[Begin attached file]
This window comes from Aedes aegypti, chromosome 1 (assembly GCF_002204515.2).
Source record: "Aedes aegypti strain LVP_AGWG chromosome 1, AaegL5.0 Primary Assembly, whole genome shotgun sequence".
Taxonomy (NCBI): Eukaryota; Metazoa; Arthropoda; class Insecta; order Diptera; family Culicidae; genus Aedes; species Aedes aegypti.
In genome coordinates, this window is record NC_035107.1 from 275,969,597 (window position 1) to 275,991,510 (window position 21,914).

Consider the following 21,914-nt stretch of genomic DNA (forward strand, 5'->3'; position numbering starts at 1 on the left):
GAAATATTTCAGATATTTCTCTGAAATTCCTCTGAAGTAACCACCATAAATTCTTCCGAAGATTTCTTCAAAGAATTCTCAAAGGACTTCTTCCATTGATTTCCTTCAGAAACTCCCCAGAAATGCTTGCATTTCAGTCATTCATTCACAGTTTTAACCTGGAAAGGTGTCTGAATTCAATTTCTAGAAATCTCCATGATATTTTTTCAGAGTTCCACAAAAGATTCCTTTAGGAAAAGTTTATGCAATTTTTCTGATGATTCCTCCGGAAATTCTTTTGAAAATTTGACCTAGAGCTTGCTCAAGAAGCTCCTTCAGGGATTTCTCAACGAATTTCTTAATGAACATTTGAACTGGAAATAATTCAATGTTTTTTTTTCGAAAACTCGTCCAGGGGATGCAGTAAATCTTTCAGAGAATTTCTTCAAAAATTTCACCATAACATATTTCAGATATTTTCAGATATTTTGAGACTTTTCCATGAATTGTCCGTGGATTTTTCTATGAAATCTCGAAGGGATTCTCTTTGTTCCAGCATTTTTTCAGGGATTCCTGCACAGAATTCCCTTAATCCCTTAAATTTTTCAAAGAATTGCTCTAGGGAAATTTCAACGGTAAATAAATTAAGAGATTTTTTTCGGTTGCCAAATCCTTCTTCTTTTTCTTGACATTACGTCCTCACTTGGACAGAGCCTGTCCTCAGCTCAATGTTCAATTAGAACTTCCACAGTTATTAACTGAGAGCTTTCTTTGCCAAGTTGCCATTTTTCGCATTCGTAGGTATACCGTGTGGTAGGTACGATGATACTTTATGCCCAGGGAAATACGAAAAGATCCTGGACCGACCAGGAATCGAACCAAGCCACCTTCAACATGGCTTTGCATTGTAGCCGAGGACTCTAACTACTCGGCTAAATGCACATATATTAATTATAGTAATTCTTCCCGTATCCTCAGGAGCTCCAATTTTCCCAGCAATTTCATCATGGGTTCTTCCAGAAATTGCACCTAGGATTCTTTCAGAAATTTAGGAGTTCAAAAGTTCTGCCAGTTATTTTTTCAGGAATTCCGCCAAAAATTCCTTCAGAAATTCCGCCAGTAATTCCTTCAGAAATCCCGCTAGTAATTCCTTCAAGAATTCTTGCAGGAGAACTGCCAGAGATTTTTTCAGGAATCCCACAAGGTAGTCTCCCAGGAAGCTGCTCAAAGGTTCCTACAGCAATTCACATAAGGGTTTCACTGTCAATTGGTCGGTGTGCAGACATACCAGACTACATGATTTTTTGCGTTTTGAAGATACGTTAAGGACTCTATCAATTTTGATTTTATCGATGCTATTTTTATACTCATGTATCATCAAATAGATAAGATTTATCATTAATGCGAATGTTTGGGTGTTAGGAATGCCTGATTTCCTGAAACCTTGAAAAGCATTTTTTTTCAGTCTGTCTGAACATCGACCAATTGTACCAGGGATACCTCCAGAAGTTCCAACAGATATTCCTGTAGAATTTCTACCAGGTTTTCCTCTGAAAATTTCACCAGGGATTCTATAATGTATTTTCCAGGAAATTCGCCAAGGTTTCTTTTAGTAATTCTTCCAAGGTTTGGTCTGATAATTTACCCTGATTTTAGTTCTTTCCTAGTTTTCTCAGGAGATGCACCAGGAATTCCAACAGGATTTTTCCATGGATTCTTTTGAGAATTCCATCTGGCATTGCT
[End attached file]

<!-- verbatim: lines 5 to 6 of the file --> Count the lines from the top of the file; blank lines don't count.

Consider the following 21,914-nt stretch of genomic DNA (forward strand, 5'->3'; position numbering starts at 1 on the left):
GAAATATTTCAGATATTTCTCTGAAATTCCTCTGAAGTAACCACCATAAATTCTTCCGAAGATTTCTTCAAAGAATTCTCAAAGGACTTCTTCCATTGATTTCCTTCAGAAACTCCCCAGAAATGCTTGCATTTCAGTCATTCATTCACAGTTTTAACCTGGAAAGGTGTCTGAATTCAATTTCTAGAAATCTCCATGATATTTTTTCAGAGTTCCACAAAAGATTCCTTTAGGAAAAGTTTATGCAATTTTTCTGATGATTCCTCCGGAAATTCTTTTGAAAATTTGACCTAGAGCTTGCTCAAGAAGCTCCTTCAGGGATTTCTCAACGAATTTCTTAATGAACATTTGAACTGGAAATAATTCAATGTTTTTTTTTCGAAAACTCGTCCAGGGGATGCAGTAAATCTTTCAGAGAATTTCTTCAAAAATTTCACCATAACATATTTCAGATATTTTCAGATATTTTGAGACTTTTCCATGAATTGTCCGTGGATTTTTCTATGAAATCTCGAAGGGATTCTCTTTGTTCCAGCATTTTTTCAGGGATTCCTGCACAGAATTCCCTTAATCCCTTAAATTTTTCAAAGAATTGCTCTAGGGAAATTTCAACGGTAAATAAATTAAGAGATTTTTTTCGGTTGCCAAATCCTTCTTCTTTTTCTTGACATTACGTCCTCACTTGGACAGAGCCTGTCCTCAGCTCAATGTTCAATTAGAACTTCCACAGTTATTAACTGAGAGCTTTCTTTGCCAAGTTGCCATTTTTCGCATTCGTAGGTATACCGTGTGGTAGGTACGATGATACTTTATGCCCAGGGAAATACGAAAAGATCCTGGACCGACCAGGAATCGAACCAAGCCACCTTCAACATGGCTTTGCATTGTAGCCGAGGACTCTAACTACTCGGCTAAATGCACATATATTAATTATAGTAATTCTTCCCGTATCCTCAGGAGCTCCAATTTTCCCAGCAATTTCATCATGGGTTCTTCCAGAAATTGCACCTAGGATTCTTTCAGAAATTTAGGAGTTCAAAAGTTCTGCCAGTTATTTTTTCAGGAATTCCGCCAAAAATTCCTTCAGAAATTCCGCCAGTAATTCCTTCAGAAATCCCGCTAGTAATTCCTTCAAGAATTCTTGCAGGAGAACTGCCAGAGATTTTTTCAGGAATCCCACAAGGTAGTCTCCCAGGAAGCTGCTCAAAGGTTCCTACAGCAATTCACATAAGGGTTTCACTGTCAATTGGTCGGTGTGCAGACATACCAGACTACATGATTTTTTGCGTTTTGAAGATACGTTAAGGACTCTATCAATTTTGATTTTATCGATGCTATTTTTATACTCATGTATCATCAAATAGATAAGATTTATCATTAATGCGAATGTTTGGGTGTTAGGAATGCCTGATTTCCTGAAACCTTGAAAAGCATTTTTTTTCAGTCTGTCTGAACATCGACCAATTGTACCAGGGATACCTCCAGAAGTTCCAACAGATATTCCTGTAGAATTTCTACCAGGTTTTCCTCTGAAAATTTCACCAGGGATTCTATAATGTATTTTCCAGGAAATTCGCCAAGGTTTCTTTTAGTAATTCTTCCAAGGTTTGGTCTGATAATTTACCCTGATTTTAGTTCTTTCCTAGTTTTCTCAGGAGATGCACCAGGAATTCCAACAGGATTTTTCCATGGATTCTTTTGAGAATTCCATCTGGCATTGCT